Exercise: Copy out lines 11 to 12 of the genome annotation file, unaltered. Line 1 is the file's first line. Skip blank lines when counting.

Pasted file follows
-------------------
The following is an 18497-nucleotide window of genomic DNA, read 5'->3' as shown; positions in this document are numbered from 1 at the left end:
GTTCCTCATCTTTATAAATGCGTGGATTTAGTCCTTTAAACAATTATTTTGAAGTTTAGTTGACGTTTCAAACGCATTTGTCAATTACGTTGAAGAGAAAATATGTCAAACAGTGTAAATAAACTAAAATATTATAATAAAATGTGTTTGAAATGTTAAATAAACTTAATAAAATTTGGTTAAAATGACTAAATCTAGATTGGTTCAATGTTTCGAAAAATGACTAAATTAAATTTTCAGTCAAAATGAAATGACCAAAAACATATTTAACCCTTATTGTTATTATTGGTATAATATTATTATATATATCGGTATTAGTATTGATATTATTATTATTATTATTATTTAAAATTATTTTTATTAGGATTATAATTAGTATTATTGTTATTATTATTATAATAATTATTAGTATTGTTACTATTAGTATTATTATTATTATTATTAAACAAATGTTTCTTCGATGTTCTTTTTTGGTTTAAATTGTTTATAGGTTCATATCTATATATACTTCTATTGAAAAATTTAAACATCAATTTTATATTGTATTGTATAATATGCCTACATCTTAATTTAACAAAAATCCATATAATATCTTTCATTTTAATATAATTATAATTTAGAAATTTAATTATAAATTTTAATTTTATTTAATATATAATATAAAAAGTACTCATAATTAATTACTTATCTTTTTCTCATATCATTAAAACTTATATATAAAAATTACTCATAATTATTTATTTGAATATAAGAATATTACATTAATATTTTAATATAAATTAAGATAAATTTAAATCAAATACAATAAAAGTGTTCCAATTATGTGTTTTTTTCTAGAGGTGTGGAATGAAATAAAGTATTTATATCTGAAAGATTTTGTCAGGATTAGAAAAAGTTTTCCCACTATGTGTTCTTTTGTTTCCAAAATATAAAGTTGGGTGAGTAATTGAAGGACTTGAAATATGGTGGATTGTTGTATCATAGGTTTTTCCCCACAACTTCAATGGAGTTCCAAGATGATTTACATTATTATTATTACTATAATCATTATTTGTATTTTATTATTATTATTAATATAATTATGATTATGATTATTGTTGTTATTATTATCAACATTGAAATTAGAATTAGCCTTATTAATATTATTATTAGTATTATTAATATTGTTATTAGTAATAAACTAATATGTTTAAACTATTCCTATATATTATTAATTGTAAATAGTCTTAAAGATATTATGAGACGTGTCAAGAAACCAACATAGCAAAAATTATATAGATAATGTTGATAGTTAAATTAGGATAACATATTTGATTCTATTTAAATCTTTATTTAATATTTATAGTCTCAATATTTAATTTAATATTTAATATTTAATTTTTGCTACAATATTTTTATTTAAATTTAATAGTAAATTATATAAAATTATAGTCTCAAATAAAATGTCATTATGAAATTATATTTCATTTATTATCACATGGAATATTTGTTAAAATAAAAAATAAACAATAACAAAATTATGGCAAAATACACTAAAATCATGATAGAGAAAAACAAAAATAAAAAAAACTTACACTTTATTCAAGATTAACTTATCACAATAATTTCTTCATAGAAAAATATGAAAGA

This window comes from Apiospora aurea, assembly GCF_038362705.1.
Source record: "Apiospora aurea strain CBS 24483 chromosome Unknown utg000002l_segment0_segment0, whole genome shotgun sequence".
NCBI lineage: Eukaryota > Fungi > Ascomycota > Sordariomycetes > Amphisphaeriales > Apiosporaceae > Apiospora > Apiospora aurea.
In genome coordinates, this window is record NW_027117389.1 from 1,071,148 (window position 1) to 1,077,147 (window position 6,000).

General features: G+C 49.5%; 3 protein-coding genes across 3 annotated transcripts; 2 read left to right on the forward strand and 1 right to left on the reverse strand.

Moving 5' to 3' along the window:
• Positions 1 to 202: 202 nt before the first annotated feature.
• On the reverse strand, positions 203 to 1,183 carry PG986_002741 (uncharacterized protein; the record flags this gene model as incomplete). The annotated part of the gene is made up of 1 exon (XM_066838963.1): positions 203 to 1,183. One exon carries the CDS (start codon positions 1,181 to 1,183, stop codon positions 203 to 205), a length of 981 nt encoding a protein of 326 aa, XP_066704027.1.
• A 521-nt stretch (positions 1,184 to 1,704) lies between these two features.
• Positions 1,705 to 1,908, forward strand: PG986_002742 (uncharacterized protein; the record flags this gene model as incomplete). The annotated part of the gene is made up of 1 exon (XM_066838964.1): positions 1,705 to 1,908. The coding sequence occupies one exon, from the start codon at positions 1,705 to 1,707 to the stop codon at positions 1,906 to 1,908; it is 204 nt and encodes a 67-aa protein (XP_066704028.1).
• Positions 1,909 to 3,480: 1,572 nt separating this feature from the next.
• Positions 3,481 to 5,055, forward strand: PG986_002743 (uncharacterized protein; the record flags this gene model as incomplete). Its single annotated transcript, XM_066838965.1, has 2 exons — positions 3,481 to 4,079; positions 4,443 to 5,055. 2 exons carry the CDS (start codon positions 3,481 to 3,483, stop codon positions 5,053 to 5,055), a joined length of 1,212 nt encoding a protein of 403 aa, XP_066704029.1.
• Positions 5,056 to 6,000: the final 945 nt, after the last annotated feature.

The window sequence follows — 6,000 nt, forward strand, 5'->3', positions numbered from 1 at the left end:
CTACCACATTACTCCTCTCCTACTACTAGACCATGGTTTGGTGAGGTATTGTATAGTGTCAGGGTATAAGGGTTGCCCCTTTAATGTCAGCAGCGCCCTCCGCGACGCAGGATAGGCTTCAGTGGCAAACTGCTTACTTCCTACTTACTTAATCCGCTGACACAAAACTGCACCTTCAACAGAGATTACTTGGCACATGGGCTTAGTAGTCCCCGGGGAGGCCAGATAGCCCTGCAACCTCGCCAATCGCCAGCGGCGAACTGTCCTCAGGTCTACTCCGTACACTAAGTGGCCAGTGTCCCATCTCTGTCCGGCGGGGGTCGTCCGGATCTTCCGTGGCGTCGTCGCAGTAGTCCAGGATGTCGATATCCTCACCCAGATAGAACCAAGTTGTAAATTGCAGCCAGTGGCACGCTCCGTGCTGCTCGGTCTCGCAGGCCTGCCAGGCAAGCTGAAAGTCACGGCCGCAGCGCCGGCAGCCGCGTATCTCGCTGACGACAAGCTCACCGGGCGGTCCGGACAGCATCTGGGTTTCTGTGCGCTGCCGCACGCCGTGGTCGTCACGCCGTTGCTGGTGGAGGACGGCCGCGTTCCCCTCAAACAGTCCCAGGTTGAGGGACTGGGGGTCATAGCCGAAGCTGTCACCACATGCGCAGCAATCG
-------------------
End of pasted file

• A 521-nt stretch (positions 1,184 to 1,704) lies between these two features.
• Positions 1,705 to 1,908, forward strand: PG986_002742 (uncharacterized protein; the record flags this gene model as incomplete). The annotated part of the gene is made up of 1 exon (XM_066838964.1): positions 1,705 to 1,908. The coding sequence occupies one exon, from the start codon at positions 1,705 to 1,707 to the stop codon at positions 1,906 to 1,908; it is 204 nt and encodes a 67-aa protein (XP_066704028.1).